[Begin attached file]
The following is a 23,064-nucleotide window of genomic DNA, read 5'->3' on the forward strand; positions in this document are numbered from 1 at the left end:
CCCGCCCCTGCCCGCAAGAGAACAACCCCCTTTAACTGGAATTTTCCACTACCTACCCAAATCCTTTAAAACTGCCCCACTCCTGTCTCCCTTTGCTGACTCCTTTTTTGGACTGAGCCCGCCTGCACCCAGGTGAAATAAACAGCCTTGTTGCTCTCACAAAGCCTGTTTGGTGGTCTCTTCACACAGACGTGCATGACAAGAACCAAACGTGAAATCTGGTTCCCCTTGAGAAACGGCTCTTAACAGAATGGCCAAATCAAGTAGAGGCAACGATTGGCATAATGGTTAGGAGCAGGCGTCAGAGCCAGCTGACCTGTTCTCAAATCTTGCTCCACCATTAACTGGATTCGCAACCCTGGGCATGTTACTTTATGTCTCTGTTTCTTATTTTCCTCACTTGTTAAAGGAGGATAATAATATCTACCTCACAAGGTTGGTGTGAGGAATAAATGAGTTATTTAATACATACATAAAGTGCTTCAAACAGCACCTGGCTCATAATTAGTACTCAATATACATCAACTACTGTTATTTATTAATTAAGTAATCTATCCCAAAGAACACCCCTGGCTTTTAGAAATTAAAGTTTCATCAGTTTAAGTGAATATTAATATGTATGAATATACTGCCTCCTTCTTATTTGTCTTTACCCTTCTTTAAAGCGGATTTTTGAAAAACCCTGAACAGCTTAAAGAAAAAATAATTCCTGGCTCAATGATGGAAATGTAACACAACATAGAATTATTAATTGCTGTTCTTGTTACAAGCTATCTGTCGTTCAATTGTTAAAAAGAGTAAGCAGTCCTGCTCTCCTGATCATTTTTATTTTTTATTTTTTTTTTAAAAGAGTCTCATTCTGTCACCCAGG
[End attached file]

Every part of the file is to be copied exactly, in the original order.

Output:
The following is a 23,064-nucleotide window of genomic DNA, read 5'->3' on the forward strand; positions in this document are numbered from 1 at the left end:
CCCGCCCCTGCCCGCAAGAGAACAACCCCCTTTAACTGGAATTTTCCACTACCTACCCAAATCCTTTAAAACTGCCCCACTCCTGTCTCCCTTTGCTGACTCCTTTTTTGGACTGAGCCCGCCTGCACCCAGGTGAAATAAACAGCCTTGTTGCTCTCACAAAGCCTGTTTGGTGGTCTCTTCACACAGACGTGCATGACAAGAACCAAACGTGAAATCTGGTTCCCCTTGAGAAACGGCTCTTAACAGAATGGCCAAATCAAGTAGAGGCAACGATTGGCATAATGGTTAGGAGCAGGCGTCAGAGCCAGCTGACCTGTTCTCAAATCTTGCTCCACCATTAACTGGATTCGCAACCCTGGGCATGTTACTTTATGTCTCTGTTTCTTATTTTCCTCACTTGTTAAAGGAGGATAATAATATCTACCTCACAAGGTTGGTGTGAGGAATAAATGAGTTATTTAATACATACATAAAGTGCTTCAAACAGCACCTGGCTCATAATTAGTACTCAATATACATCAACTACTGTTATTTATTAATTAAGTAATCTATCCCAAAGAACACCCCTGGCTTTTAGAAATTAAAGTTTCATCAGTTTAAGTGAATATTAATATGTATGAATATACTGCCTCCTTCTTATTTGTCTTTACCCTTCTTTAAAGCGGATTTTTGAAAAACCCTGAACAGCTTAAAGAAAAAATAATTCCTGGCTCAATGATGGAAATGTAACACAACATAGAATTATTAATTGCTGTTCTTGTTACAAGCTATCTGTCGTTCAATTGTTAAAAAGAGTAAGCAGTCCTGCTCTCCTGATCATTTTTATTTTTTATTTTTTTTTTAAAAGAGTCTCATTCTGTCACCCAGG